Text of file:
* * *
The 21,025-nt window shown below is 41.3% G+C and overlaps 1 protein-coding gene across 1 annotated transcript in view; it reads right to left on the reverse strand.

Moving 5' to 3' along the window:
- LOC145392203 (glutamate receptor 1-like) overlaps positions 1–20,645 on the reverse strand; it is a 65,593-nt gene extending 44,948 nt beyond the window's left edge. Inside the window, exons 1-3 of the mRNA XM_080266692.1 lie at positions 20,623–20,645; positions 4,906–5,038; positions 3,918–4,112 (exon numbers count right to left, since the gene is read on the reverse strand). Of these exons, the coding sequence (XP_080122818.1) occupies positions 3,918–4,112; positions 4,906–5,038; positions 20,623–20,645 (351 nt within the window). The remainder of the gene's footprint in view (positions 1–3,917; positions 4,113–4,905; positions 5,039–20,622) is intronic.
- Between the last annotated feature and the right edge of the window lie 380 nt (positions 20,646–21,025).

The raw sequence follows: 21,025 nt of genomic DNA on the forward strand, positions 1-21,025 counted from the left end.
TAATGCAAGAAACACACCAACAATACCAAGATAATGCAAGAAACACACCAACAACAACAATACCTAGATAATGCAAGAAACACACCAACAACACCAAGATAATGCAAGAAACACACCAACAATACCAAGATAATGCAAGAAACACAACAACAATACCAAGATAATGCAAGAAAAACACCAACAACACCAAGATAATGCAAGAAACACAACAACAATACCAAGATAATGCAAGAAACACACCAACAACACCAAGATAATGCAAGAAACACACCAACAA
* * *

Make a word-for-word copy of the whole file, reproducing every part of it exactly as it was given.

The 21,025-nt window shown below is 41.3% G+C and overlaps 1 protein-coding gene across 1 annotated transcript in view; it reads right to left on the reverse strand.

Moving 5' to 3' along the window:
- LOC145392203 (glutamate receptor 1-like) overlaps positions 1–20,645 on the reverse strand; it is a 65,593-nt gene extending 44,948 nt beyond the window's left edge. Inside the window, exons 1-3 of the mRNA XM_080266692.1 lie at positions 20,623–20,645; positions 4,906–5,038; positions 3,918–4,112 (exon numbers count right to left, since the gene is read on the reverse strand). Of these exons, the coding sequence (XP_080122818.1) occupies positions 3,918–4,112; positions 4,906–5,038; positions 20,623–20,645 (351 nt within the window). The remainder of the gene's footprint in view (positions 1–3,917; positions 4,113–4,905; positions 5,039–20,622) is intronic.
- Between the last annotated feature and the right edge of the window lie 380 nt (positions 20,646–21,025).

The raw sequence follows: 21,025 nt of genomic DNA on the forward strand, positions 1-21,025 counted from the left end.
TAATGCAAGAAACACACCAACAATACCAAGATAATGCAAGAAACACACCAACAACAACAATACCTAGATAATGCAAGAAACACACCAACAACACCAAGATAATGCAAGAAACACACCAACAATACCAAGATAATGCAAGAAACACAACAACAATACCAAGATAATGCAAGAAAAACACCAACAACACCAAGATAATGCAAGAAACACAACAACAATACCAAGATAATGCAAGAAACACACCAACAACACCAAGATAATGCAAGAAACACACCAACAA